Union vows to fight “slaughter” of Post Office jobs

GroundUp writes that up to 6,000 South African Post Office workers – more than half the current workforce – stand to lose their jobs by the end of March. But the Communication Workers Union are fighting to reduce the proposed number of retrenchments. The number of retrenchments at the beleaguered institution are laid out in the Business Rescue Plan published by Business Rescue Practitioners Anoosh Rooplan and Juanito Damons on 23 November. The resultant notice of possible termination of posts in line with Section 189 of the Labour Relations Act, was published on 31 December and subsequently distributed to employees.

The Post Office entered into business rescue on 10 July after being placed under provisional liquidation following litigation by creditors, including landlords to whom the Post Office had failed to pay rent. According to the Business Rescue Plan (BRP), the Post Office has debts of R4.5-billion. Of this R3.9-billion is owed to Postbank, with about R400-million owed in rental arrears. The operating losses, states the BRP, are “due to declines in revenue and an unsustainable cost base”, with the amount of money earned being less than half the money spent on operating costs. The biggest cost is salaries and wages, with the Post Office paying its employees R1.50 for every rand it earns.

As of July, at the commencement of the business rescue, there were 894 operational Post Office branches, but only 113 of them were profitable. This was after 384 branches had closed since the 2022 financial year. But of these closures, only 47 were planned. The remaining 337, some of which were profitable, closed due to non-payment of rent and utilities. Although 6,000 jobs are to be cut from a staff complement of 11,038, the business rescue practitioners state their plan saves the remaining 5,038 posts, which would all have been lost if the Post Office were to be liquidated, as well as the workers running the risk of receiving no dividends from the liquidation process. But the BRP’s success depends on a remaining R2.4-billion appropriation and an additional R3.8-billion equity funding coming from the National Treasury. Should all proceed as planned, the retrenchment process was expected to be completed by 31 March.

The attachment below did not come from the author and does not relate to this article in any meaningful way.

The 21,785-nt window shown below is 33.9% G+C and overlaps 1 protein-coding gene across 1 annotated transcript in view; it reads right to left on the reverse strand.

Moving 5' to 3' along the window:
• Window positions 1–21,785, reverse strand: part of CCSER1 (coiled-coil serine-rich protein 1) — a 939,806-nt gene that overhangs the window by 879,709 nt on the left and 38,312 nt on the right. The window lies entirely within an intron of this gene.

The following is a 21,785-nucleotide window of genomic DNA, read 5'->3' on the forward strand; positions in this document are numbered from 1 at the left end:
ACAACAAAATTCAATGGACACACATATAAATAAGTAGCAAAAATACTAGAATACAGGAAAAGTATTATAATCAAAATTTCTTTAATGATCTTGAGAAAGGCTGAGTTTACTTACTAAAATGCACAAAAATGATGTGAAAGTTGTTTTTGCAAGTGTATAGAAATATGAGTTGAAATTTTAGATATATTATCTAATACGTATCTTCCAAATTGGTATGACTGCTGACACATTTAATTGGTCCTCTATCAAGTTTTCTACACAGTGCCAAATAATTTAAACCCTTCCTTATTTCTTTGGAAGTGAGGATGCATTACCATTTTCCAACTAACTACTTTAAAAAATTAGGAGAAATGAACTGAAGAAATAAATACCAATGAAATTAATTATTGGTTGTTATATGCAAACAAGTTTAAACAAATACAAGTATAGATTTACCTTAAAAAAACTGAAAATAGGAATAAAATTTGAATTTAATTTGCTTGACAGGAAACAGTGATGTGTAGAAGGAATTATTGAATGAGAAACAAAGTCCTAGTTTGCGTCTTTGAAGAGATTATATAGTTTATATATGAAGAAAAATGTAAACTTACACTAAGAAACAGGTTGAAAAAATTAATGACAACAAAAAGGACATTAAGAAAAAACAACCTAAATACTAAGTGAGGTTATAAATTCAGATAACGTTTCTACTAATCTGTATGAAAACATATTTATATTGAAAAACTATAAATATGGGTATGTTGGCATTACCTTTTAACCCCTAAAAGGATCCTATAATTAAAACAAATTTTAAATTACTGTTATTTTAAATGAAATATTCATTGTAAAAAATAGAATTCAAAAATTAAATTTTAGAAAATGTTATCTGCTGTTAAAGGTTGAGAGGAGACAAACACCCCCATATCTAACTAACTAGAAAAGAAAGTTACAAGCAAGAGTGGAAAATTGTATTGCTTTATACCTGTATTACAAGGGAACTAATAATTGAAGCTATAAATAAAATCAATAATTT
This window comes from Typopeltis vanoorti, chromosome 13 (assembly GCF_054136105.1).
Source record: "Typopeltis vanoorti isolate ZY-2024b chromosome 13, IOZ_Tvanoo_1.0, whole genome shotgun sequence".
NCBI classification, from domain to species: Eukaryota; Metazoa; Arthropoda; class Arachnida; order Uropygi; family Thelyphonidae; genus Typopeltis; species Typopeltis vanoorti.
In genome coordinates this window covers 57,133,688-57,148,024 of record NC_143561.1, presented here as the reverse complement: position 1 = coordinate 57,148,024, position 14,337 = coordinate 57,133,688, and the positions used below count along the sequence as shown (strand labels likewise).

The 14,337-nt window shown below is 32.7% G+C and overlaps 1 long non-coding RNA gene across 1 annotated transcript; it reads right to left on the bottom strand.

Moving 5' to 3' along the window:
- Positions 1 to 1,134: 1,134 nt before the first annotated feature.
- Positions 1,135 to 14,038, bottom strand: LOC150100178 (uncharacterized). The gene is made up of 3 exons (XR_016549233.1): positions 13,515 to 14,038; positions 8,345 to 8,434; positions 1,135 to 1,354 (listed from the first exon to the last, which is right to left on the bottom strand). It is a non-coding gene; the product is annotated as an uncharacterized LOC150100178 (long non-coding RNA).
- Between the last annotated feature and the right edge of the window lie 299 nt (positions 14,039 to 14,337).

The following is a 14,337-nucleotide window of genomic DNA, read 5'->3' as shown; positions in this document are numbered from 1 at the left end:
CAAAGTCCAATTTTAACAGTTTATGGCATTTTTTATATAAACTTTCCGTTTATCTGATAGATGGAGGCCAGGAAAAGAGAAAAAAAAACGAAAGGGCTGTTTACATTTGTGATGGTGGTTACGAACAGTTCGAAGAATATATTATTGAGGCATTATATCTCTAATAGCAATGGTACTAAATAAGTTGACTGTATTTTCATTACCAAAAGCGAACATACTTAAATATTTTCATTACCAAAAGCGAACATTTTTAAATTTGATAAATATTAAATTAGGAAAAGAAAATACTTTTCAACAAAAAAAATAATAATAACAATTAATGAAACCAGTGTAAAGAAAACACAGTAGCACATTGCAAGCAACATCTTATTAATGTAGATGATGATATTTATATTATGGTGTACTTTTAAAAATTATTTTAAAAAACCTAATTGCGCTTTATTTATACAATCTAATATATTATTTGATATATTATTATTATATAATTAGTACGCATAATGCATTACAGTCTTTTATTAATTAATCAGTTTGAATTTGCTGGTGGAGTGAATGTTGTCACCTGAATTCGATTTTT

The Communication Workers Union (CWU), which is the largest union in the Post Office, representing 34% of all employees, intends to stem the job losses. “Clearly the business rescue plan is not worker friendly in any way, it is creditors seeing what they can get out of the process,” said CWU collective bargaining coordinator Nathen Bowers, adding that more than 70% of the creditors voted for large scale retrenchments prior to the business rescue plan being developed. Bowers said the first sitting of the Commission for Conciliation, Mediation and Arbitration (CCMA) for the appointment of a facilitator for the retrenchment process, is on 26 January. Bowers said there are regulations by the Independent Communication Authority of South Africa (ICASA) which state how many Post Office branches there should be in an area, based on the population. The CWU would be “looking into” how the retrenchment of 6,000 workers aligned with the ICASA regulations.

The Post Office has also not been paying over employees’ pension fund deductions to the Post Office Retirement Fund since April 2020, despite 7.5% being deducted from workers’ salaries as part of their retirement fund contributions. This is also despite a scathing Supreme Court of Appeal (SCA) judgment delivered on 31 December 2021 ordering SAPO to pay the retirement fund arrears, as well as 9.75% interest on the outstanding amount, within five days of the order. A Post Office manager, who cannot be named as he had no authority to speak to the media, said their retirement funds were still being deducted, but not paid over.

by Steve Kretzmann

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